Perdido 03

Perdido 03

Tuesday, April 28, 2015

Three Takes On The Danielson Rubric

I wrote something disparaging about the Danielson rubric in another post and got two interesting takes on it.

The first:

I think that given the current state of affairs in NYS, Danielson's evaluation rubric is the LEAST of the pressing issues confronting educators. I can fully understand the pushback from the teaching field regarding Danielson's model because, in most cases the implementation of Danielson was a "rush job" at best and in the end, it was never properly introduced and teachers (and, administrators) were never properly trained to use the model. Even Danielson acknowledged the improper use of her rubric a few years back during a conference address before teachers in New Jersey.

I DO NOT WORK FOR CHARLOTTE DANIELSON (although, I wish I did ... her model is perhaps the most commonly used today in public schools and facilitators make BIG $$$, I'm sure).

RBE, you talk about the loss of teaching "creativity" because of Danielson. That's unfortunate because in my 5 years of working with the Danielson model our faculty was able to "tweak" and adapt her rubrics in a manner that actually worked MUCH BETTER than our previous evaluation model. No teacher likes to feel boxed in nor do they want to feel that they must constantly teach to a syllabus ... teachers want freedom to teach in the classroom. I totally get that however, I also think that public schools should work locally to develop a meaningful evaluation model: one that is collaboratively-based (not a "gotcha") and one that encourages BEST teaching practice. Obviously, the manner in which many schools "adopted" Danielson did not fully bring those primary stakeholders (teachers/administrators) up to speed so that they could comfortably use the model and feel at ease that Danielson was not going to be used as a "punitive" tool to get rid of teachers and administrators.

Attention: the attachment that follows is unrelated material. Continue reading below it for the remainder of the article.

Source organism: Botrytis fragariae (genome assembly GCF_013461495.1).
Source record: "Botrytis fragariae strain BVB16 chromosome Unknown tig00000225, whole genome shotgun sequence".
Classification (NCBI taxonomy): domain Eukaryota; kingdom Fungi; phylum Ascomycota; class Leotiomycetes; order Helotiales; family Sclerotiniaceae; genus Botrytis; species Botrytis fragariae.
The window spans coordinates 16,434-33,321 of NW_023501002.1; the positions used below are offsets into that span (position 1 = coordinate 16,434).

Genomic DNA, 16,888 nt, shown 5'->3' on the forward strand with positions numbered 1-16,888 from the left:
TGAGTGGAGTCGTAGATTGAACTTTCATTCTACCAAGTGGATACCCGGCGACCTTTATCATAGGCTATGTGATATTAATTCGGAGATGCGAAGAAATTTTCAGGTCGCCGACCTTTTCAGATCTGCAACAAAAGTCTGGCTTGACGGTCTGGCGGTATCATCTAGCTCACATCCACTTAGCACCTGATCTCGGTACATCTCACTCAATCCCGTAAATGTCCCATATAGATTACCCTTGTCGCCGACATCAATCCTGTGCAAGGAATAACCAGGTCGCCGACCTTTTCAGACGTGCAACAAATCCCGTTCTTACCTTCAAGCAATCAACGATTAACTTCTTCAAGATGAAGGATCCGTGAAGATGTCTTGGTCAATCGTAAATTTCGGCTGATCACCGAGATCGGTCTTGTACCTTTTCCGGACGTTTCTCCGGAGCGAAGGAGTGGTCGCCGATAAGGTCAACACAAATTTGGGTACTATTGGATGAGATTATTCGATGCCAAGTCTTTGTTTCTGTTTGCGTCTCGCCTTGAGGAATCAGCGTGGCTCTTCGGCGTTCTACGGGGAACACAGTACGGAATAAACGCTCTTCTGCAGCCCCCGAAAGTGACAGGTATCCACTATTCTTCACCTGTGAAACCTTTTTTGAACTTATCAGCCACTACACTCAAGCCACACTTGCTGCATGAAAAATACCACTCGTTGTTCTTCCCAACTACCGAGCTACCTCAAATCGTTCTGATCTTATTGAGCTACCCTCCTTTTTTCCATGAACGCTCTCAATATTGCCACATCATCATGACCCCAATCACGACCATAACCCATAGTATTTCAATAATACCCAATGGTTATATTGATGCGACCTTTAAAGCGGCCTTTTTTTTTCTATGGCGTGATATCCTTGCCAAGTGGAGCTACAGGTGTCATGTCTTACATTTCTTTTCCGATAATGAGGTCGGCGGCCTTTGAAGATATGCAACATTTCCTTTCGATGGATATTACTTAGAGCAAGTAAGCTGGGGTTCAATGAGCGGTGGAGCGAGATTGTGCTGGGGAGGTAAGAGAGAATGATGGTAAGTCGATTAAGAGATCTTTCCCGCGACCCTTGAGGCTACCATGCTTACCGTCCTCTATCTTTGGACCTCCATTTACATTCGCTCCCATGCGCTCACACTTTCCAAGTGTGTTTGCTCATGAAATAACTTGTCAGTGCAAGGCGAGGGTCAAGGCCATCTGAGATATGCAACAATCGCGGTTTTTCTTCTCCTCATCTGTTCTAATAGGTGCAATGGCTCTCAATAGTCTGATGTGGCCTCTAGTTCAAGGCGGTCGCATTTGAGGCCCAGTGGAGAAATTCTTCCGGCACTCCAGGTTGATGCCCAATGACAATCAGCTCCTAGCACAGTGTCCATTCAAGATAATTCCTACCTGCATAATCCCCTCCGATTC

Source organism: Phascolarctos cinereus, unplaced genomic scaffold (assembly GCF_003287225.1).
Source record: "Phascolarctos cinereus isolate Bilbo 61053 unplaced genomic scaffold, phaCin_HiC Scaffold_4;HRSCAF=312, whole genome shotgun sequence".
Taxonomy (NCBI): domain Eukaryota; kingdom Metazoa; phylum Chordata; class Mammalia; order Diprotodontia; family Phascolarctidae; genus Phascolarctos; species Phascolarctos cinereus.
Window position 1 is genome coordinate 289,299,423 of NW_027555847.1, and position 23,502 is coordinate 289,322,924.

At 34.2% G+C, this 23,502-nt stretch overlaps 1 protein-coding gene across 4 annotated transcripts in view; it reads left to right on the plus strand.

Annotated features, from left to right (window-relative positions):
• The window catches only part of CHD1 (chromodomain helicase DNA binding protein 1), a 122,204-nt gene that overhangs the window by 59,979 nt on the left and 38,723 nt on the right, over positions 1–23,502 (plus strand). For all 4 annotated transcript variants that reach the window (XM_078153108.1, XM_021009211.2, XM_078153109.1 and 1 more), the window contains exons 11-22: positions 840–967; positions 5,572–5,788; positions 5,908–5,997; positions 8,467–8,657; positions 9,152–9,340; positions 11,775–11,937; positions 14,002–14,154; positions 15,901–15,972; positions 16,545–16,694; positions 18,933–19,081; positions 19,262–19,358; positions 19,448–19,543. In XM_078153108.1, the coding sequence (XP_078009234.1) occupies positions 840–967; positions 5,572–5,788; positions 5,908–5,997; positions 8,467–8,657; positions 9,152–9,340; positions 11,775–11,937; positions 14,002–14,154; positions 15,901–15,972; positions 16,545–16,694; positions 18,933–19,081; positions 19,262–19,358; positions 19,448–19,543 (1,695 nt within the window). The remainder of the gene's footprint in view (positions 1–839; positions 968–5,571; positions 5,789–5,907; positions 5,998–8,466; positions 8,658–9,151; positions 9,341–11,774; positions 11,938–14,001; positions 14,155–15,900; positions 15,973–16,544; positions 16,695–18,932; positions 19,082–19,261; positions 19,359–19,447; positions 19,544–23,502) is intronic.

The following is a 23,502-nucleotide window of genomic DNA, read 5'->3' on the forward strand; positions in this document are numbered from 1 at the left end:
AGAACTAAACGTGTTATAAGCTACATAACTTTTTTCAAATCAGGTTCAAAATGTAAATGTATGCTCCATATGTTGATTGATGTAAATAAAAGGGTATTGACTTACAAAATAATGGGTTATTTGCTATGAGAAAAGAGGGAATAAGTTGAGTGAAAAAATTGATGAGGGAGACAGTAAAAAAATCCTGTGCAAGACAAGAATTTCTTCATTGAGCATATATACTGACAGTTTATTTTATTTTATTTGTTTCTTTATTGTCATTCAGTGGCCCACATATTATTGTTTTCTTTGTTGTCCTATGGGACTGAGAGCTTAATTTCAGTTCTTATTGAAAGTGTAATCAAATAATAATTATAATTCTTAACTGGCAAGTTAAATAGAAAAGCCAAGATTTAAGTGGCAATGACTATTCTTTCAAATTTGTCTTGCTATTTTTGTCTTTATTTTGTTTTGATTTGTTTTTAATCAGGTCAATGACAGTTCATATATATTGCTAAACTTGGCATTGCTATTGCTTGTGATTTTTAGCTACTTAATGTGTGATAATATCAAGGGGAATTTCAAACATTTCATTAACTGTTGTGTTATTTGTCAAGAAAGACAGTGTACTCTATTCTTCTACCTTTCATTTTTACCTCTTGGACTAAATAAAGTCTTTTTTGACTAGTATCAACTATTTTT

I have never met Charlotte Danielson however, I have been trained in the model by her minions and find that when applied correctly, there is a great deal of value in the model. As they say in the automobile industry, "Your mileage may vary."

There is no ONE SIZE FITS ALL in public school education, we know that ALL too well in NYS. However, I think that teachers (and administrators) do need structure and an evaluation system that they understand and feel comfortable with. Unfortunately, Danielson and some of the other evaluation models have been trashed because they were not properly rolled out. It's too bad that this happened simultaneously with the God-awful attempt to force Common Core down our throats.

Perhaps one day (let's hope it comes sooner than later) teachers and administrators will be free to collaborate in a positive learning environment for the sake of kids. Perhaps one day that "creativity" you allude to will return in classrooms across NYS.

The second:

It is easier to achieve canonization than Highly Effective on the Danielson rubric because only two miracles are required.

I tend toward the second take, not the first, but I think the first commenter makes some salient points, especially about the speed with which Danielson and the evaluation system was hoisted upon us.

I still think the best take on Danieslon remains the seminal research done by W.D. Haverstock in his post "The Charlotte Danielson Rubric For The Highly Effective Husband."

If you haven't read that post, do yourself a favor and read it.


  1. They lost me when I realized that the same rubric is used to evaluate the kindergarten art teacher AND the AP physics teacher. That's too broad a brush for me to take seriously.